Tuesday, July 30, 2013

How to tackle your spouse's overspending

If one too many surprising holiday credit card charges has you sweating, it's time for a chat with your spouse.

Beware: As Deborah Price, author of The Heart of Money: A Couple's Guide to Creating True Financial Intimacy, puts it, "Money is an area where we're prone to being irrational, illogical, and overly emotional."

To broach the topic of overspending without initiating World War III, adopt this game plan.
THE GROUND RULES
Time it right. Choose a time when you're both relaxed, like a weekend morning, and make sure you each have at least half an hour free.
No accusations or hyperbole. Don't start sentences with "You did"; focus on "We." And while comments like "Are you trying to put us in the poorhouse?" may be emotionally satisfying in the moment, they're ineffective in the long run.
Don't use the B-word. "The word 'budget' has a negative connotation," says Price. Instead, come up with a "spending plan" -- a term more likely to resonate with a spendthrift.
Follow up. These chats work best if done on a regular basis. Schedule a monthly money date to stay on track.
YOUR BEST APPROACH
1. Opening gambit: "I'm feeling a little stressed about money. Now that the holidays are over, I'm worried we may have spent too much. Can we talk about our financial plans?"
The strategy: Start by sharing how you're feeling, not what you think your spouse is doing wrong.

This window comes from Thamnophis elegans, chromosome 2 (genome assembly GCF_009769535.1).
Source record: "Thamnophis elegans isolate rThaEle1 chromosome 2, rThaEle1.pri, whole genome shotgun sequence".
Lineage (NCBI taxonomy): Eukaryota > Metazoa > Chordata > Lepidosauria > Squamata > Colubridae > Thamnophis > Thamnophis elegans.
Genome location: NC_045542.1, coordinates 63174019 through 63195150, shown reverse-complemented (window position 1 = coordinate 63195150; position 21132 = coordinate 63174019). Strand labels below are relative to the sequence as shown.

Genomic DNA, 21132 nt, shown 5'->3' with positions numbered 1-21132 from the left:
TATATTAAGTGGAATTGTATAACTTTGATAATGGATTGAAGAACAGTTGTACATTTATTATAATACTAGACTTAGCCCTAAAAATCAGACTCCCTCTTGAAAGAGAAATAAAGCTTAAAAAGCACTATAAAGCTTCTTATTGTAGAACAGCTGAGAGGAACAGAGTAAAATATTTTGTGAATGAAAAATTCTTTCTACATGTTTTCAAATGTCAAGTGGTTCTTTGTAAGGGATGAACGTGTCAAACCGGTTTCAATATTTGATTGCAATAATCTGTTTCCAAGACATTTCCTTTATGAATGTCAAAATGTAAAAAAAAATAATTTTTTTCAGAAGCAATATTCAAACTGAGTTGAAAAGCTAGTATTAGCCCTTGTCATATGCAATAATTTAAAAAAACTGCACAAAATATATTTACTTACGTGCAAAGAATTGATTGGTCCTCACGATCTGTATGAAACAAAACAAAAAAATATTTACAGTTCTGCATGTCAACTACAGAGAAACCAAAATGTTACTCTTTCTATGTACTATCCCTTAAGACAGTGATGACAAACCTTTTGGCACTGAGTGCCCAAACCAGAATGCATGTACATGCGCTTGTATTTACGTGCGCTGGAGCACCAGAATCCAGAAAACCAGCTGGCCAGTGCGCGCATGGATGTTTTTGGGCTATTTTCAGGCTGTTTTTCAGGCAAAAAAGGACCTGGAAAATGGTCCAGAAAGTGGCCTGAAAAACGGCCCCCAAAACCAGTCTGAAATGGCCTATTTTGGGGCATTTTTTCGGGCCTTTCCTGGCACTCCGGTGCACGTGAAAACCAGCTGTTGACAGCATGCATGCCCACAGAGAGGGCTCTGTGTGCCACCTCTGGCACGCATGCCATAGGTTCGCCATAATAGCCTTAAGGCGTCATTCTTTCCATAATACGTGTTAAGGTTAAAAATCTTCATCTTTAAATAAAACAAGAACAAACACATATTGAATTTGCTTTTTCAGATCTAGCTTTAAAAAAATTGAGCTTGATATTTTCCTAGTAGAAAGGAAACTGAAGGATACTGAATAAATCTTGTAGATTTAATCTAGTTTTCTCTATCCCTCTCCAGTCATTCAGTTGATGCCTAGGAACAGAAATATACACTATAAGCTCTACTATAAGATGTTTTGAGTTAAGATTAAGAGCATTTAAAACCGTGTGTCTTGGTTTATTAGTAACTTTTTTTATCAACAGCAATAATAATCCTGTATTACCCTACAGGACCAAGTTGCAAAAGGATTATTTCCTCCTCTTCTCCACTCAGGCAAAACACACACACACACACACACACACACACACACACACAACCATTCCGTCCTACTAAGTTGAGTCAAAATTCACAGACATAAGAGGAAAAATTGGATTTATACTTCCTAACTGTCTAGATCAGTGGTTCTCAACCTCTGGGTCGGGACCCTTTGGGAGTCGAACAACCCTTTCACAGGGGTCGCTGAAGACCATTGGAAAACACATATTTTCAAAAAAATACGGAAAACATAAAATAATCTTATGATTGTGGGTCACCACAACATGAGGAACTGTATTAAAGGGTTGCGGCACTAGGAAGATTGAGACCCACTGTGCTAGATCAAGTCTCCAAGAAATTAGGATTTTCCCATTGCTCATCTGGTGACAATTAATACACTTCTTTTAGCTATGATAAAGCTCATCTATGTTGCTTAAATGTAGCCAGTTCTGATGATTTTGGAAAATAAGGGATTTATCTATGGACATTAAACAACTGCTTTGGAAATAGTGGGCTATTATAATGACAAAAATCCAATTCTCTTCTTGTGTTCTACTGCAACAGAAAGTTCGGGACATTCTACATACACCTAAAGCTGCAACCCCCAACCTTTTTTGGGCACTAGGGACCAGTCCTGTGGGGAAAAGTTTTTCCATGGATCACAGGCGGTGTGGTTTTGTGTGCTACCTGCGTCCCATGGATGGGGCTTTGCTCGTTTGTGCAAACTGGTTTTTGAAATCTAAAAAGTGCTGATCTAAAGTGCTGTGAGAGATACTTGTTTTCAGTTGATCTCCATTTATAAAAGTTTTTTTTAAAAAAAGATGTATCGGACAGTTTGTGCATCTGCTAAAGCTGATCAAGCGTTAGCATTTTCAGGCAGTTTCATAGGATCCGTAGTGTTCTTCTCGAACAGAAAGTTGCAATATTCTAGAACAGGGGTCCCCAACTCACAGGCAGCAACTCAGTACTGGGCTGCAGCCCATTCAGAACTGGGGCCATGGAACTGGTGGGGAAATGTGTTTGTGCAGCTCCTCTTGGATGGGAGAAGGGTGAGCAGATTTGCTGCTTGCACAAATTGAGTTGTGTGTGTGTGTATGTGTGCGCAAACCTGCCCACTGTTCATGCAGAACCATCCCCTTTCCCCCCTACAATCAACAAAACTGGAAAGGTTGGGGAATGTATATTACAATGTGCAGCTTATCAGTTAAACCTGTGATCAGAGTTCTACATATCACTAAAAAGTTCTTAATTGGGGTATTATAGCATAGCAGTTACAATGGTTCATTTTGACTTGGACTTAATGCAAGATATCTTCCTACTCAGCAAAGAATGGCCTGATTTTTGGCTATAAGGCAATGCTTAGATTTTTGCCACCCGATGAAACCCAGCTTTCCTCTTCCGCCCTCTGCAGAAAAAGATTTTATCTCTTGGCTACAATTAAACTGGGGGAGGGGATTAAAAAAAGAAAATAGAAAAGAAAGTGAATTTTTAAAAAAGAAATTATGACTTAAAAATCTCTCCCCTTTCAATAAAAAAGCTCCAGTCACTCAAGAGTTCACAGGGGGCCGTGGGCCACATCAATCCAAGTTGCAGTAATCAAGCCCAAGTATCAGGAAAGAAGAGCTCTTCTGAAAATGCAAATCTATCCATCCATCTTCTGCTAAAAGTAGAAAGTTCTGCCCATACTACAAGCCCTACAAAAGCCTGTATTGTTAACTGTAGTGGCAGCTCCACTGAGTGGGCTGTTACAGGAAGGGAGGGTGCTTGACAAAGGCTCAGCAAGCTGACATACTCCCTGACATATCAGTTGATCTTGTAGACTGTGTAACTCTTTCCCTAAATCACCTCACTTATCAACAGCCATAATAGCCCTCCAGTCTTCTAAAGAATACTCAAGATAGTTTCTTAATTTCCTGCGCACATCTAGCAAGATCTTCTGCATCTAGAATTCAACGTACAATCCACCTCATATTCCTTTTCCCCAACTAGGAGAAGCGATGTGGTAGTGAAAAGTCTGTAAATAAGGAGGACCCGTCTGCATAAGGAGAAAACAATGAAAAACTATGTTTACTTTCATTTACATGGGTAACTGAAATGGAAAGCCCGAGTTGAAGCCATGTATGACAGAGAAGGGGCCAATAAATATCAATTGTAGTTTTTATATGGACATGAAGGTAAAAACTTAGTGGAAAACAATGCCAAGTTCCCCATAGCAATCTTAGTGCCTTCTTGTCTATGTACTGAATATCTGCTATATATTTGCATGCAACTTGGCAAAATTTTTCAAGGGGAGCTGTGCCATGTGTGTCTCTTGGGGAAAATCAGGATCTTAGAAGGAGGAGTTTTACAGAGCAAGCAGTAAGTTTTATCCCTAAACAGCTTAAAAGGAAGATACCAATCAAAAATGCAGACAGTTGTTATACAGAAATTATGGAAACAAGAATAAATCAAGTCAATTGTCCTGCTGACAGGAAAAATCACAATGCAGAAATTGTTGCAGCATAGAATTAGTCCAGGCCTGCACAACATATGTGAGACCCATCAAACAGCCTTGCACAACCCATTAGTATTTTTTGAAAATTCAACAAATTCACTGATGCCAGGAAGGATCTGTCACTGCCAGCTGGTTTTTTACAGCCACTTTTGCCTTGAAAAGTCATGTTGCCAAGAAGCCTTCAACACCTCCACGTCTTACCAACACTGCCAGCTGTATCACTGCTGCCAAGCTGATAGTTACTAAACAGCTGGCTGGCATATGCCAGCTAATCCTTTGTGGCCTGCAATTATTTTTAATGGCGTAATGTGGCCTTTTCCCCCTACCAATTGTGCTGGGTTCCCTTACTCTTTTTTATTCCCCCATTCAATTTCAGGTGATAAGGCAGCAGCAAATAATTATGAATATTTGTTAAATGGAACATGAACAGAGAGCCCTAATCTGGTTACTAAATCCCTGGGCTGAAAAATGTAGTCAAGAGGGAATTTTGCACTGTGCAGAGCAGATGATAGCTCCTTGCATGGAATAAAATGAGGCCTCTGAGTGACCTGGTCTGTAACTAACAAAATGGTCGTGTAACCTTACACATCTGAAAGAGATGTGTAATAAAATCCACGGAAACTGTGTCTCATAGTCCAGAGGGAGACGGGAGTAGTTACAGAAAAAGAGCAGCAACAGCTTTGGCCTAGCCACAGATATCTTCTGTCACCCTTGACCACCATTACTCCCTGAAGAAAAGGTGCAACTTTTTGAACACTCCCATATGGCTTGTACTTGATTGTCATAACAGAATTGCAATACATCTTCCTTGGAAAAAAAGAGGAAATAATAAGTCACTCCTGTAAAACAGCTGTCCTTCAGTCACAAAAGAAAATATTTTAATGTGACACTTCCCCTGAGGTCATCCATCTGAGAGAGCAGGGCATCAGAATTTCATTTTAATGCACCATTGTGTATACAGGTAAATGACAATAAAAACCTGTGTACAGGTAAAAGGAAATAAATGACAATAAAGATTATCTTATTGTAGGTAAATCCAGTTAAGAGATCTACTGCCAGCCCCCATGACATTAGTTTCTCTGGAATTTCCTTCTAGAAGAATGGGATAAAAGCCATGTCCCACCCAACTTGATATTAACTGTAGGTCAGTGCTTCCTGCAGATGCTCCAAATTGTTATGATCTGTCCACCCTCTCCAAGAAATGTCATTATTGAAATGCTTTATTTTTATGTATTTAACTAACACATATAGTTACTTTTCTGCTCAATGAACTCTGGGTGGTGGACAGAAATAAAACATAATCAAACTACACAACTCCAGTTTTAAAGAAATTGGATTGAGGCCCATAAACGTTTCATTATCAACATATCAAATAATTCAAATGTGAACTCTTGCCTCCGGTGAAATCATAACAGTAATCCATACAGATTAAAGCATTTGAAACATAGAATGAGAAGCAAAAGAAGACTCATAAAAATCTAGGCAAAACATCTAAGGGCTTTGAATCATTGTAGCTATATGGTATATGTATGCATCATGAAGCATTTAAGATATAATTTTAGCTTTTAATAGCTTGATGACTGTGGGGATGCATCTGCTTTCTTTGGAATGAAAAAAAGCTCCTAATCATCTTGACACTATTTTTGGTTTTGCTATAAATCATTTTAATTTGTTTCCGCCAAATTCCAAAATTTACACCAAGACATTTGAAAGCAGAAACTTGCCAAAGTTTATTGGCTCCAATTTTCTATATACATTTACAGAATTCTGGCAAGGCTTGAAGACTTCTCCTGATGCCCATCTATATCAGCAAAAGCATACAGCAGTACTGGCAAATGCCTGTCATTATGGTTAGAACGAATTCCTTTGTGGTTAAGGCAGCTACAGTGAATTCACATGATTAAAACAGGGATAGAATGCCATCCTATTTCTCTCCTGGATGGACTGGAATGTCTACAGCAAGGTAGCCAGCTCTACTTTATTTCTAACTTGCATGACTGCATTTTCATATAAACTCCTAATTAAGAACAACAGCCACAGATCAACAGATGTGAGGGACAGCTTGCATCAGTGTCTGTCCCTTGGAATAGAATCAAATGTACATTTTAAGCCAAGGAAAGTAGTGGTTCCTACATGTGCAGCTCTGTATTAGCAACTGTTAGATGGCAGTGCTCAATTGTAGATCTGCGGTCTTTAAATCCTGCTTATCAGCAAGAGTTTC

"When you do this, the reaction from your partner is more likely to be, 'Oh, I'm causing my partner to feel a certain way,' " says Price. "So he or she is naturally more inclined to say, 'I'm sorry,' rather than become defensive."
2. Take some of the heat: "I know that tennis club I joined set us back quite a bit."
The strategy: Accepting part of the responsibility can prevent your husband or wife from becoming too defensive to have a productive conversation.
If you can't cop to any overspending, think about how else you've contributed to the situation: Are you, say, too controlling about money? Unplanned purchases might be your partner's way of fighting back.
Notes Boston planner Lisa Peterson, who specializes in counseling couples: "Remember, there are things you do that your spouse is not always happy with either."
3. Meet defensiveness head-on: "I love you, and I didn't mean to make you angry. How can we talk about this without getting into trouble with each other?"
The strategy: Sometimes the subject of money itself is enough to raise hackles. Asking for the right way to discuss the issue helps defuse the tension, says Maggie Baker, a psychologist who focuses on money matters.
4. Keep it in context: "I ran the numbers. If we keep spending this way, it will take us another five years until we can afford the kind of house we want."
The strategy: "Putting the overspending in the context of the greater picture is more effective than being nitpicky," says Peterson. "When you bring the focus back to your joint values and goals, your partner will be more receptive."
5. Let your spouse take the wheel: "We got into a jam this time. How do you think we can avoid it in the future?"
The strategy: When you start talking about how to proceed, "Give control over to the person who is being criticized," says Baker. "Let your spouse think the solution is his or her idea." To top of page
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